Lego, the beloved children's toy that has inspired kids' imaginations since 1932 and has been made of plastic since 1947, is unfortunately not moving away from fossil fuel-based plastic as soon as we hoped. In 2021, the brand had promised to begin selling recycled plastic brick prototypes within two years; but now that the two-year mark has arrived, Lego has officially canceled those plans.
Here's the reasoning behind Lego's decision to push back its sustainability goals and continue manufacturing plastic bricks from crude oil.
Lego cancels plans to make recycled plastic bricks.
Although 2023 was the year Lego implied it would begin selling the prototype of its recycled plastic Lego bricks (since it announced that two-year promise in 2021), in September 2032, Lego CEO Niels Christianson told the Financial Times that it is canceling that plan.
The company said that it had tested "hundreds and hundreds of materials" but that ultimately, using recycled PET plastic would have caused higher carbon emissions than continuing to use virgin plastic.
According to The Street, around 80 percent of Lego pieces contain acrylonitrile butadiene styrene, or ABS, which is plastic made from crude oil. Lego's head of sustainability Tim Brooks stated that the company would have had to make huge changes to all of their factories in order to increase PET use, thus increasing its environmental footprint.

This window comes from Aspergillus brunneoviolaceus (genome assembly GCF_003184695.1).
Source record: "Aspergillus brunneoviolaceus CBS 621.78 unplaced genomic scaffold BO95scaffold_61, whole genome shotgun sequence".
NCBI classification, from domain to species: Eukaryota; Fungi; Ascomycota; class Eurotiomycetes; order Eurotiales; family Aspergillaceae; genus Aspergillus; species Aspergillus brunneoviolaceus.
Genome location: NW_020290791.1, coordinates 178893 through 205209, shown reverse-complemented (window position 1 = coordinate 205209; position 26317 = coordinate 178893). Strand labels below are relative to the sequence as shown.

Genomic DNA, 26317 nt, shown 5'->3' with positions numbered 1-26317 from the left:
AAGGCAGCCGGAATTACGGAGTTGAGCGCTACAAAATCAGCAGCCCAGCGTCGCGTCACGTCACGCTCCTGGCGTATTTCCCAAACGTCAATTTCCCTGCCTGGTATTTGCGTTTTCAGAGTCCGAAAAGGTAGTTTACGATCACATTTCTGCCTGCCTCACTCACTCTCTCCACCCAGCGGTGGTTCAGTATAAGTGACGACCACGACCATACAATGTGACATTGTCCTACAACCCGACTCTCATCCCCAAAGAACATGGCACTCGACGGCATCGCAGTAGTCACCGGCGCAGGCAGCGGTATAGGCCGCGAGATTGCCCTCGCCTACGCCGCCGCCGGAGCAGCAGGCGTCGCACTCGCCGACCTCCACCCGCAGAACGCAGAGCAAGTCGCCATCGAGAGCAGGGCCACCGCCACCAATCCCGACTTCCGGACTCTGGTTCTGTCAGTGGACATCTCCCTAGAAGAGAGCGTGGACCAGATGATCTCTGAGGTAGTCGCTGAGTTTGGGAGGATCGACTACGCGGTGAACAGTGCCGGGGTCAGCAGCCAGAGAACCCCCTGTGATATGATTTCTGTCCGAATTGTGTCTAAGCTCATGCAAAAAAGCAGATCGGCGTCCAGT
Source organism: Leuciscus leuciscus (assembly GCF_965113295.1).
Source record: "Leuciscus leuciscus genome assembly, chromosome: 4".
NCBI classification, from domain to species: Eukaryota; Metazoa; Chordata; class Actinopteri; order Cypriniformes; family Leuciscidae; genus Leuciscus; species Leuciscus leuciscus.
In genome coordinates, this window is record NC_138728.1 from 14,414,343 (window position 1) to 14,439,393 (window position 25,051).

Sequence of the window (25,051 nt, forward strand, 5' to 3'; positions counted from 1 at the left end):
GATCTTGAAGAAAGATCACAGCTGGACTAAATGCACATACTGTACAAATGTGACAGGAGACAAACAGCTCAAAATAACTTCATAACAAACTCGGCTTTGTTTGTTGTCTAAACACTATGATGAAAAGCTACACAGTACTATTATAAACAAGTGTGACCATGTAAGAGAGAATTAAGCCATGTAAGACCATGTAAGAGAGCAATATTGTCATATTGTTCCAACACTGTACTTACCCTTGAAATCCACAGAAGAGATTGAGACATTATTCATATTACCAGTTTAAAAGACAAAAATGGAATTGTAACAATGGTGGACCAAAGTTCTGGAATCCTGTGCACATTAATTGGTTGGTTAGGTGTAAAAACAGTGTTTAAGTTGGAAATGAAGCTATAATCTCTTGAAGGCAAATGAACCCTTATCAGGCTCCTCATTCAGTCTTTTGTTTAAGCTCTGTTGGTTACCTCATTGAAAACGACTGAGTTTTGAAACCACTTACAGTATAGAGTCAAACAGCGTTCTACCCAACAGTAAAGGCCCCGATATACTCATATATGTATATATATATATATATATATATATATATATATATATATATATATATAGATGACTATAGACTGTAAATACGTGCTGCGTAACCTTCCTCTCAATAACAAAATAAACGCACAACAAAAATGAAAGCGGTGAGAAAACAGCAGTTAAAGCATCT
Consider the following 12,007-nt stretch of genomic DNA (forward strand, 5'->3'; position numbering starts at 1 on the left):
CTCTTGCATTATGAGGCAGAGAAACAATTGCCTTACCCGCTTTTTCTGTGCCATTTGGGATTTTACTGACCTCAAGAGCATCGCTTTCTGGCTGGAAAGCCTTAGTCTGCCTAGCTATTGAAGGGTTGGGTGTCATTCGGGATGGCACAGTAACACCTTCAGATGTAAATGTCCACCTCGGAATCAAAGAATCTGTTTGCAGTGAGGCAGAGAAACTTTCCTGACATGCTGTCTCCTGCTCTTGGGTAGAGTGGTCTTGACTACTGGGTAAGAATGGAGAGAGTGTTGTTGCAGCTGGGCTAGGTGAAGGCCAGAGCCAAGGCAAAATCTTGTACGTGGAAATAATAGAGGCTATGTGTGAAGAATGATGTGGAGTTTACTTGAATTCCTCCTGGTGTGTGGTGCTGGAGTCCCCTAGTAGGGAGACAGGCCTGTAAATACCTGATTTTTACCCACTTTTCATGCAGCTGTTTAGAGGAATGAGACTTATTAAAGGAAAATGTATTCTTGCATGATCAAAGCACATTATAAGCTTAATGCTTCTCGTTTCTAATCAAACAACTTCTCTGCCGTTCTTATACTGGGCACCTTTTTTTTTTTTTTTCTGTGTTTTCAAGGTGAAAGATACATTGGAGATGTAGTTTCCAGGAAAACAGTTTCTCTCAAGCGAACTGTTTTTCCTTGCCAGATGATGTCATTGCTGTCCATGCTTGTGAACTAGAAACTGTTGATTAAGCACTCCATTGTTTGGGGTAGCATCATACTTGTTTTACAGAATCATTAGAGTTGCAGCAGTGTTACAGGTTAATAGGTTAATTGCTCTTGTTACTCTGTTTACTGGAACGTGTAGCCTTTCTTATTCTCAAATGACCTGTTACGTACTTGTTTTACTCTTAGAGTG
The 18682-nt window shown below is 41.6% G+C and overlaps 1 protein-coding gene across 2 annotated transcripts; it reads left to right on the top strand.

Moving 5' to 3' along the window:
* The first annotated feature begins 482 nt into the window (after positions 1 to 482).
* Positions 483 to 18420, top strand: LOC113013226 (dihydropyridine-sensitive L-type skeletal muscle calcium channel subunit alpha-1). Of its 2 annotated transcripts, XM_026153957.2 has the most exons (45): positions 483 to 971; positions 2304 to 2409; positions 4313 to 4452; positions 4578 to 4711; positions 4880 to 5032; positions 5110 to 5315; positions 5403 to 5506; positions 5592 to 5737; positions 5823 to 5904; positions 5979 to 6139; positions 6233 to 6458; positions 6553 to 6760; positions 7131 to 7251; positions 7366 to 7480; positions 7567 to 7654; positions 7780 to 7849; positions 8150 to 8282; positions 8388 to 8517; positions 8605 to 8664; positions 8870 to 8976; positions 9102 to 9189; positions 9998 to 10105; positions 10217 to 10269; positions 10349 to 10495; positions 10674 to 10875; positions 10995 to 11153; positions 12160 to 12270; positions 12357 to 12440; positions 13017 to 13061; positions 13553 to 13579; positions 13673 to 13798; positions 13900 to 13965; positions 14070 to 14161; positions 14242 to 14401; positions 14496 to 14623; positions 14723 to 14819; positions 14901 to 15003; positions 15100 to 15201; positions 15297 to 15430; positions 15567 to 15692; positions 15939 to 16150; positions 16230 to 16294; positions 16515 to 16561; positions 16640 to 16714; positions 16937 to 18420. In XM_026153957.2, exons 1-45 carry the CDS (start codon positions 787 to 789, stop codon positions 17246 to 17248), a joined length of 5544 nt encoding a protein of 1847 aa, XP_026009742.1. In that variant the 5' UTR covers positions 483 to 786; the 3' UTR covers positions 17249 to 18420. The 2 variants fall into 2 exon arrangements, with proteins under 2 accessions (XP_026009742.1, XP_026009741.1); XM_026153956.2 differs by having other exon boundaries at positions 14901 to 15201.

Lego claims that it is not giving up its plans for a more sustainable manufacturing process, but just delaying them. As Axios reports, a Lego spokesperson stated: "We remain fully committed to making LEGO bricks from sustainable materials by 2032."
And according to the Financial Times, one of Lego's new goals is to make ABS more sustainable, "incorporating more bio-based and recycled material" to achieve a 37 percent emissions decrease by the year 2032.
There's been criticism of Lego's decision.
Certainly, Lego's decision to weaken and delay its sustainability goals is disappointing. According to the Organization for Economic Co-operation and Development (OECD), 22 million tons of plastic leaked into the environment in 2019, and that is projected to double by the year 2060. Plus, 3.4 percent of total global greenhouse gas emissions were attributed to plastics in 2019, so Lego continuing to use virgin plastic is a problem.
However, as CNN pointed out, shifting away from fossil fuels is not always simple, writing: "Lego’s move underscores the challenge companies face in trying to adapt their products and processes in response to the climate crisis."
Lego is reportedly still researching other potential solutions such as e-methanol, which is typically made from renewable energy sources, per The New York Post.
As a Lego spokesperson told Axios, sustainability initiatives remain a priority, stating: "We are investing more than $1.2 billion in sustainability initiatives in the four years to 2025 as part of our efforts to transition to more sustainable materials and reduce our carbon emissions by 37 person by 2032."
Let's hope that Lego is truly looking for the best eco-friendly alternative to its fossil fuel-dependent plastic bricks. In the meantime, conscientious shoppers can look for more sustainable toys or choose secondhand Legos to lessen their impact on the planet.